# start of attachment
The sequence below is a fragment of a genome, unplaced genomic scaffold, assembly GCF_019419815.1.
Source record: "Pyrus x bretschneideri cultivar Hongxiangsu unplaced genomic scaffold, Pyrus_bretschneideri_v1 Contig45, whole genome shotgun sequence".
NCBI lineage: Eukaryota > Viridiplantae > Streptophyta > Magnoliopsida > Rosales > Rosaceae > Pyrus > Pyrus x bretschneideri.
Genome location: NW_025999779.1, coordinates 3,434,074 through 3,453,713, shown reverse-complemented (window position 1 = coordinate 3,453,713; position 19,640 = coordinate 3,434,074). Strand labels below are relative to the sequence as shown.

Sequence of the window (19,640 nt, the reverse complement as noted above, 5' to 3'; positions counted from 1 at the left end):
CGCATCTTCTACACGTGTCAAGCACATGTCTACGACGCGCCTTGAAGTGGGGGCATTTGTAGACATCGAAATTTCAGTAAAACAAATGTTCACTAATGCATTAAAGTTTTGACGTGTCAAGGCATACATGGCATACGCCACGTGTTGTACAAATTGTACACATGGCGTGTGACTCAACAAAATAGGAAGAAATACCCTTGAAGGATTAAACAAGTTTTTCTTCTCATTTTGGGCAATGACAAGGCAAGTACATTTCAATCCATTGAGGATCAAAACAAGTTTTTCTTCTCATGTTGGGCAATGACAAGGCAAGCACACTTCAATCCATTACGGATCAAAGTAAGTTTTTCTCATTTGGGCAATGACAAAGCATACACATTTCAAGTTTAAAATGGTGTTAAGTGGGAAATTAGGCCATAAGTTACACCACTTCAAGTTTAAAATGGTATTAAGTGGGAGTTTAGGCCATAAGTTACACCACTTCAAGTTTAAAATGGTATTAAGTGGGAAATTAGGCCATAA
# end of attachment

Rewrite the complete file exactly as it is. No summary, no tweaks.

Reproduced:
The sequence below is a fragment of a genome, unplaced genomic scaffold, assembly GCF_019419815.1.
Source record: "Pyrus x bretschneideri cultivar Hongxiangsu unplaced genomic scaffold, Pyrus_bretschneideri_v1 Contig45, whole genome shotgun sequence".
NCBI lineage: Eukaryota > Viridiplantae > Streptophyta > Magnoliopsida > Rosales > Rosaceae > Pyrus > Pyrus x bretschneideri.
Genome location: NW_025999779.1, coordinates 3,434,074 through 3,453,713, shown reverse-complemented (window position 1 = coordinate 3,453,713; position 19,640 = coordinate 3,434,074). Strand labels below are relative to the sequence as shown.

Sequence of the window (19,640 nt, the reverse complement as noted above, 5' to 3'; positions counted from 1 at the left end):
CGCATCTTCTACACGTGTCAAGCACATGTCTACGACGCGCCTTGAAGTGGGGGCATTTGTAGACATCGAAATTTCAGTAAAACAAATGTTCACTAATGCATTAAAGTTTTGACGTGTCAAGGCATACATGGCATACGCCACGTGTTGTACAAATTGTACACATGGCGTGTGACTCAACAAAATAGGAAGAAATACCCTTGAAGGATTAAACAAGTTTTTCTTCTCATTTTGGGCAATGACAAGGCAAGTACATTTCAATCCATTGAGGATCAAAACAAGTTTTTCTTCTCATGTTGGGCAATGACAAGGCAAGCACACTTCAATCCATTACGGATCAAAGTAAGTTTTTCTCATTTGGGCAATGACAAAGCATACACATTTCAAGTTTAAAATGGTGTTAAGTGGGAAATTAGGCCATAAGTTACACCACTTCAAGTTTAAAATGGTATTAAGTGGGAGTTTAGGCCATAAGTTACACCACTTCAAGTTTAAAATGGTATTAAGTGGGAAATTAGGCCATAA